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Strength Exercise of the Week: Half-Kneeling 1-arm Landmine Press

We've been utilizing the half-kneeling 1-arm landline press more and more with clients at Cressey Performance over the past few months, as it is a strength exercise that affords a number of full-body benefits. First, with the trailing leg positioned appropriately, it's a static hip flexor stretch that is even more effective because the athlete is cued to activate the same-side glutes and brace the core, so you're effectively increasing stiffness at an adjacent joint to help "solidify" the newly acquired range of motion into hip extension.  As I've written previously, increasing stiffness can be a good thing. Second, the core stability benefits occur in a number of contexts.  Because the load forces the athlete to resist extension, it serves as a great anterior core stability exercise.  And, because it's loaded asymmetrically, it serves as a great lateral and rotary core stability exercise. Third, I like all asymmetrical-loaded upper-body strength exercises because they train thoracic mobility and dynamic stability of the scapula, which you simply don't get on the same level with push-up variations and bilateral upper body exercises (although those categories do provide unique benefits in their own right). Fourth, because of the thicker handle at the end of the barbell, you're getting a different grip and forearm stimulus.

Key Coaching Cues:

1. Set up so that there is a subtle (but not aggressive) stretch on the trailing leg hip flexors.  Activate the glutes on that side as well. 2. Brace the core tightly to resist extension and rotation. 3. Press straight out, not across your body. 4. Don't allow the elbow to "migrate" past the body too much. Instead, pre-tension the scapular stabilizers to make sure that the shoulder is not anteriorly tilted as the humerus (upper arm) extends back to neutral on the eccentric. 5. Keep the chin tucked so that the cervical spine is in neutral. 6. Load with weights smaller than 25, as the 45-pound plates tend to get in the way.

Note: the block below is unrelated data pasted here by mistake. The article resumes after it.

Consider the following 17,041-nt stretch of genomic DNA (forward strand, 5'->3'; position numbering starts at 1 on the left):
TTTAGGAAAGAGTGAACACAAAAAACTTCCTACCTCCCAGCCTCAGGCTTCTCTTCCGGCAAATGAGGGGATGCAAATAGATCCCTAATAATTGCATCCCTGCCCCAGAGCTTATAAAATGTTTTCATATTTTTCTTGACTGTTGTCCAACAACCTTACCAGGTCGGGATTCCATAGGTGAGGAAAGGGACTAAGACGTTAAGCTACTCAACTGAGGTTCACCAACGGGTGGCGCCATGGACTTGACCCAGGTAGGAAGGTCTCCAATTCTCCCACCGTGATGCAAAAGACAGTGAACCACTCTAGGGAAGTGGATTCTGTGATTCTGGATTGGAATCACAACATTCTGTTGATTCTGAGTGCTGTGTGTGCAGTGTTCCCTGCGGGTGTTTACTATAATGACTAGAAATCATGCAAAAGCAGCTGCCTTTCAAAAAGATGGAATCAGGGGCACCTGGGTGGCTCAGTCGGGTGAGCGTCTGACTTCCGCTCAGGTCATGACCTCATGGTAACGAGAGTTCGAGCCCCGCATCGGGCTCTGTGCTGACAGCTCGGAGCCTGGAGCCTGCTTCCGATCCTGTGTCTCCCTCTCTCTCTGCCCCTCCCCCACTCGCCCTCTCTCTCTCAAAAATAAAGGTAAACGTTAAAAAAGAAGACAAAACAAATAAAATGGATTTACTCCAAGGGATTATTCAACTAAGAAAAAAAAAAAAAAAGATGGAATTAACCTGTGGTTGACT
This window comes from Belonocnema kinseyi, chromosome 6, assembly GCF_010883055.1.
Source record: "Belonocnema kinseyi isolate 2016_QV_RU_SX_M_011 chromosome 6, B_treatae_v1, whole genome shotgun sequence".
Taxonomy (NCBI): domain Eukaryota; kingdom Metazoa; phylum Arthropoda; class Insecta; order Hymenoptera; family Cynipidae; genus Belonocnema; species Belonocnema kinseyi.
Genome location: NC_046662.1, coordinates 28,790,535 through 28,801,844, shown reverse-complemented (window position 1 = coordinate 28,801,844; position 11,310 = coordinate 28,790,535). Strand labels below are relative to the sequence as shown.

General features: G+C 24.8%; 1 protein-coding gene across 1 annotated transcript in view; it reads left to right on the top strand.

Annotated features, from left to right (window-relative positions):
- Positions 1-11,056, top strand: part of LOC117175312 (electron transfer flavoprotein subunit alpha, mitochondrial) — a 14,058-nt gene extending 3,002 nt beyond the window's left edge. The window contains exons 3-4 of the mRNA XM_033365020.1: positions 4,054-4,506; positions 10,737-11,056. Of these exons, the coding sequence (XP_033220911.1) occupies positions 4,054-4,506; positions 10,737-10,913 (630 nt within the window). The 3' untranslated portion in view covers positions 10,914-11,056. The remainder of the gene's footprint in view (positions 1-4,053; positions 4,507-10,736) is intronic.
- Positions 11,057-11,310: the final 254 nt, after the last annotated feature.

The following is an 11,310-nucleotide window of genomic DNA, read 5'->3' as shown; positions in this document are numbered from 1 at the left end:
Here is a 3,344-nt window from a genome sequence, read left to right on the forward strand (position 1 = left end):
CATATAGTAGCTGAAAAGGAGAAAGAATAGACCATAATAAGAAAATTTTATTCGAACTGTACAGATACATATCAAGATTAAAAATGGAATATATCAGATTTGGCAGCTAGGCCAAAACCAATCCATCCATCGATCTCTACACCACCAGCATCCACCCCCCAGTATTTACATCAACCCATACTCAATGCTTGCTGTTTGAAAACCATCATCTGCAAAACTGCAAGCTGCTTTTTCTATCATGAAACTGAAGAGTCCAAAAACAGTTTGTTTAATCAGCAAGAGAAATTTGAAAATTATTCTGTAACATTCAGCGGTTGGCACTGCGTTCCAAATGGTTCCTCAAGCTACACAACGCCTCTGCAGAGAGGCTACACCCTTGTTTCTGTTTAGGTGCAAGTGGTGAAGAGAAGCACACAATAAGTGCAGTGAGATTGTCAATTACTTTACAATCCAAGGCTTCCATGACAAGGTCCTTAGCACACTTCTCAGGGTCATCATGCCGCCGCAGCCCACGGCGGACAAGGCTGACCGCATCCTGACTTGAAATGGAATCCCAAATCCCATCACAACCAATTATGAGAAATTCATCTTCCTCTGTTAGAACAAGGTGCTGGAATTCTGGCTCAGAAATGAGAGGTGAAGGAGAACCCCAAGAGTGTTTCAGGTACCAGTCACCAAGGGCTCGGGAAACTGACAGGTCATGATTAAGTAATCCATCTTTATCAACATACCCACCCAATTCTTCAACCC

This is a great exercise for loading the upper body without really beating up on the joints.  I particularly like it with some of my throwers who have gotten stronger in the upper body, as it's a good alternative to having baseball guys throwing really heavy dumbbells around, particularly as they are getting more aggressive with their throwing programs.

Give it a shot and let me know what you think!

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The Best of 2011: Features

I love writing multi-part features because it really affords me more time to dig deep into a topic of interest to both my readers and me.  In many ways, it’s a challenge on par with writing a short book, whereas individual blogs tend to be quick bullet points. That said,  here were five noteworthy features from 2011 at EricCressey.com: How to Deadlift: Which Deadlift Variation is Right for You? - Part 1 (Conventional Deadlift) - This kicked off a three-part series on why certain deadlift variations may be more appropriate than others for certain lifters.  Be sure to read installments 2 and 3: the Sumo Deadlift and the Trap Bar Deadlift.

Is an Exercise Science Degree Really Worth It? - Part 1 - I expected this series to be far more controversial than it was, but to be honest, most people simply agreed with me, so it was popular for a different reason!  Check out Part 2 as well.

Coffee Consumption and Health: The Final Word - Part 1 - As I noted the other day, one of the biggest surprises for me in 2011 was that my readers were psyched to get nutrition content at EricCressey.com, and Brian St. Pierre's guest blog on coffee consumption and health was one such example.  Be sure to check out Part 2 as well.

How to Fit Core Stability Exercises into Strength and Conditioning Programs - Part 1 - This two-part feature was published late in the year, but that didn't stop it from receiving enough traffic to rank in the top five at year-end.  It was a follow-up to the Functional Stability Training seminar that Mike Reinold and I presented at Cressey Performance in November.  Click here for part 2. Is Dairy Healthy? The Whole Story - Part 1 - This three-part feature was another great guest submission from Brian St. Pierre on a hotly debated topic in the nutrition world.  Check out Part 2 and Part 3 as well. Speaking of features, that wraps up this third installment of the "Best of 2011" series; I'll be back soon with the top videos of 2011. Sign-up Today for our FREE Newsletter and receive a four-part video series on how to deadlift!
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How to Fit Core Stability Exercises into Strength and Conditioning Programs: Part 2